However, when it comes to COVID-19 coverage, not all insurance plans are created equal, and travellers need to closely examine their policies to know exactly what they will and won't cover.
For example, standard travel insurance plans generally won't cover the costs incurred from mandatory quarantine requirements. One of Europe's largest travel insurance providers AXA, for example, specifically does not provide quarantine protection for travellers in the Schengen Zone.
The UK government recommends reviewing your specific policy to see whether it covers additional costs such as alternative flights, accommodation and COVID tests. The most comprehensive insurance option available to travellers will likely be "cancel for any reason" (CFAR) coverage. Upgrading to this kind of plan can increase the cost of travel insurance by up to 50% but provides the greatest likelihood of reimbursement should your travel plans go awry.
Among the world´s 20 largest economies, only Mexico is more dependent on travel and tourism than Spain. The sector accounts for roughly 12-14% of the Iberian nation's GDP and the pandemic has hit the country's hospitality sector hard.
As such, a number of Spanish regions are offering travellers free COVID-19 insurance. These regions include Andalusia, home to two of Spain´s most-visited cities Seville and Granada, as well as the Canary Islands, the Region of Murcia, the Balearic Islands and Galicia.
Importantly, while the specific details of these free policies vary from region to region, they almost universally cover not only medical expenses related to contracted COVID-19, but also extended travel costs.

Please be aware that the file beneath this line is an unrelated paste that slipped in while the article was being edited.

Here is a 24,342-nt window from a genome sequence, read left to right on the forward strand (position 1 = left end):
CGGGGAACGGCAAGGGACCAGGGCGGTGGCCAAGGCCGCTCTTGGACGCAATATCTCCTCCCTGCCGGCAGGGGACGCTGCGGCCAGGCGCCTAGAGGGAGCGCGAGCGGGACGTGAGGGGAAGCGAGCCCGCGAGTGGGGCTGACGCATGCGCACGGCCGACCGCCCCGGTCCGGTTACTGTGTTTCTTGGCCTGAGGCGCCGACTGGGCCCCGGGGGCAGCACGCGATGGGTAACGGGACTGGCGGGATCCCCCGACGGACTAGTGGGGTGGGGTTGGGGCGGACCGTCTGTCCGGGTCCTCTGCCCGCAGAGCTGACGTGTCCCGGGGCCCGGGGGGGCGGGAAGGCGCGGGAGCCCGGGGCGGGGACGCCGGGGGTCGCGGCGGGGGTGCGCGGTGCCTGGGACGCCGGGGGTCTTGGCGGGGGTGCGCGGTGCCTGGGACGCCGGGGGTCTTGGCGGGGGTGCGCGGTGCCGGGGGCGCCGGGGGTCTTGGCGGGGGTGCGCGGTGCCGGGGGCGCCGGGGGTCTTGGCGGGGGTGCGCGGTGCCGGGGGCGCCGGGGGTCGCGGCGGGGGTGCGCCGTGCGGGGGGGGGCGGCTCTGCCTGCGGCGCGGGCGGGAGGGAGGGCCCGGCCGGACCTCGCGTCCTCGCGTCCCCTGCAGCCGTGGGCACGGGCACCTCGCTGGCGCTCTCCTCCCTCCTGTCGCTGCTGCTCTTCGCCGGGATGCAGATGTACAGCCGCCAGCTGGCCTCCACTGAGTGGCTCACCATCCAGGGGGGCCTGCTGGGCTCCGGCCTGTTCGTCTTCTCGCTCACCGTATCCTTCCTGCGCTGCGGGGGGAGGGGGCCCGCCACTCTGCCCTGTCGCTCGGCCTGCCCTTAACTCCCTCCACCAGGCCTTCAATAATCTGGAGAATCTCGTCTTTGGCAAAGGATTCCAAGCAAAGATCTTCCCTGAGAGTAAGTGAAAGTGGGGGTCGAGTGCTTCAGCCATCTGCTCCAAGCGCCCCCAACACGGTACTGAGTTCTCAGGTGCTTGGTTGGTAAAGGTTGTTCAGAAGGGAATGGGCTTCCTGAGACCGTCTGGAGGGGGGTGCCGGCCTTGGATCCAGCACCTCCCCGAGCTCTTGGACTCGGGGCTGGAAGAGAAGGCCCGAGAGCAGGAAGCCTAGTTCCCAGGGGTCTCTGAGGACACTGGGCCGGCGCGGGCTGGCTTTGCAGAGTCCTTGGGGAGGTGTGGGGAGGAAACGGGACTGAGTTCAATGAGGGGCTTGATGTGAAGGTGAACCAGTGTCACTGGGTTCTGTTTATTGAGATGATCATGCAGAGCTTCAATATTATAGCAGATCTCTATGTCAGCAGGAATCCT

Andalusia's official tourism website, andalucia.org, states that, "Andalusia provides all non-resident international travellers with free Covid insurance for stays at any type of regulated establishment in the region between 1 January and 30 June 2022."
Another of Spain's most popular tourism destinations, the Canary Islands, provides travellers a similar guarantee of a free insurance policy that covers the main costs of medical expenses, transportation and accommodation in the case of a positive COVID test.
"Canary Islands is strengthening its commitment to its visitors for their safety and peace of mind with a group unnamed insurance policy for foreign and domestic tourists that are visiting the archipelago and any residents of the Canary Islands that are visiting other areas of the islands," states the region's tourism website hellocanaryislands.com.
"Tourists visiting any island in the Canary Islands archipelago for a minimum of one night and a maximum of 30 days, staying at regulated tourist establishments, who test positive in a PCR test for COVID-19 during their stay, will be considered insured parties, and also their accompanying relatives, even if the latter do not test positive."
More details of each region´s specific COVID-19 insurance policies can be found on their respective government websites.